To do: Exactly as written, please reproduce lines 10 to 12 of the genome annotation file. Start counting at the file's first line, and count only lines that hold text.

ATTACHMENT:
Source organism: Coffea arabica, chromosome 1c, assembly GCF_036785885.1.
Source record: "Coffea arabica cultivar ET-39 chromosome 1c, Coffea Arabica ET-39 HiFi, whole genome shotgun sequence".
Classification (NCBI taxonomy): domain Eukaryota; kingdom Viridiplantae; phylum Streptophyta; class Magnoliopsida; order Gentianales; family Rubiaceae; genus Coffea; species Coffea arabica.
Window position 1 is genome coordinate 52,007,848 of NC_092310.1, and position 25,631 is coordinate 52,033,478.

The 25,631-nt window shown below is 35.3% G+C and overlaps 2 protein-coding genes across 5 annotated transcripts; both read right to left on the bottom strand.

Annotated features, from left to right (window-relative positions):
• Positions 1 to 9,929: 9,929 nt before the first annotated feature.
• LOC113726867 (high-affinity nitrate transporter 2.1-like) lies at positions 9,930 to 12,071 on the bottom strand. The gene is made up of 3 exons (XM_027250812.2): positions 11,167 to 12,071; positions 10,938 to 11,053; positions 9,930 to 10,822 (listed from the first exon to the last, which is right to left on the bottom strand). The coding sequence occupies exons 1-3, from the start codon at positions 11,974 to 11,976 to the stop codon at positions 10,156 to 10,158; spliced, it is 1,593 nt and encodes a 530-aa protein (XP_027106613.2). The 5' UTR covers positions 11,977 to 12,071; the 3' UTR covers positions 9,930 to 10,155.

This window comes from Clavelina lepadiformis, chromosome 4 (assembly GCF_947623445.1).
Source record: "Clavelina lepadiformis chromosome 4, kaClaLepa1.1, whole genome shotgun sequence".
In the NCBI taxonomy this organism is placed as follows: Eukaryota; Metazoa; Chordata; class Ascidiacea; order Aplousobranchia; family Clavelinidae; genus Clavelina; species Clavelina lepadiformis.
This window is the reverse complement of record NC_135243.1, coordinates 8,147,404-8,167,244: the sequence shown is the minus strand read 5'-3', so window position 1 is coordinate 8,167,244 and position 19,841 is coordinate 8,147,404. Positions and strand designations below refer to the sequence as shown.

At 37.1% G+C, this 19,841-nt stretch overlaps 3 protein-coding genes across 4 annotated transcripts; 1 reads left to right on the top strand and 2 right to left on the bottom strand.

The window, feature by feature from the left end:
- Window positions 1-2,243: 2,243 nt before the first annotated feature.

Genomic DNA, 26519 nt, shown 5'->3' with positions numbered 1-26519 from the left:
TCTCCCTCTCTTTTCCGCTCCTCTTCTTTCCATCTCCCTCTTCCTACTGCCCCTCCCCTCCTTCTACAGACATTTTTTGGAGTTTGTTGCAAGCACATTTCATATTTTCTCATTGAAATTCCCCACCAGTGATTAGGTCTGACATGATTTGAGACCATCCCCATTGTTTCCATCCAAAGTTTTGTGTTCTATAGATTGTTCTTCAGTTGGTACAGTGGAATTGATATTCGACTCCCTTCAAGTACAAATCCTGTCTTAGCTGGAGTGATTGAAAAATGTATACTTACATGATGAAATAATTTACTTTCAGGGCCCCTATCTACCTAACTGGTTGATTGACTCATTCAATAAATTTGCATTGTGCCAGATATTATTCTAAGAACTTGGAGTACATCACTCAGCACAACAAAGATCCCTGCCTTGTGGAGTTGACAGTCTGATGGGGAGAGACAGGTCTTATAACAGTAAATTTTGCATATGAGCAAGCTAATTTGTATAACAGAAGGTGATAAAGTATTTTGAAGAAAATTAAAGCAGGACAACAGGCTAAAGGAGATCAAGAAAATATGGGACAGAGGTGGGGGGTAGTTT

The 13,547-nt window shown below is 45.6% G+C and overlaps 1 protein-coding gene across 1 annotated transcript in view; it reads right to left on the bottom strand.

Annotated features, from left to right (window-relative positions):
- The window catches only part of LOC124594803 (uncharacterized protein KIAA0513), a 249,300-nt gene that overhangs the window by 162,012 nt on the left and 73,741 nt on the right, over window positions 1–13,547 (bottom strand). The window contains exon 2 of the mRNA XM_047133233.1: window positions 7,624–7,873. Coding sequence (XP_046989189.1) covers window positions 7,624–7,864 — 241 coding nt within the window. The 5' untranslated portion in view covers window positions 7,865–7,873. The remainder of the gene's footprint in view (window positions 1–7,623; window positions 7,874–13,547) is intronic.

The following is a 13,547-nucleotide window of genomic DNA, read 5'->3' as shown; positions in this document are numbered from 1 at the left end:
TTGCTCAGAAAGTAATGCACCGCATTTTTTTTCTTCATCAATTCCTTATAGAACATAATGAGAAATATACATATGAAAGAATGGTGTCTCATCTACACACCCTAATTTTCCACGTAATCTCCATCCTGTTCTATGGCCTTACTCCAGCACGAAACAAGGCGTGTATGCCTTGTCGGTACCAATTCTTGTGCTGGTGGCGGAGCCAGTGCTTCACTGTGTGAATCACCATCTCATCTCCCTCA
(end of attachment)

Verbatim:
Source record: "Clavelina lepadiformis chromosome 4, kaClaLepa1.1, whole genome shotgun sequence".
In the NCBI taxonomy this organism is placed as follows: Eukaryota; Metazoa; Chordata; class Ascidiacea; order Aplousobranchia; family Clavelinidae; genus Clavelina; species Clavelina lepadiformis.
This window is the reverse complement of record NC_135243.1, coordinates 8,147,404-8,167,244: the sequence shown is the minus strand read 5'-3', so window position 1 is coordinate 8,167,244 and position 19,841 is coordinate 8,147,404. Positions and strand designations below refer to the sequence as shown.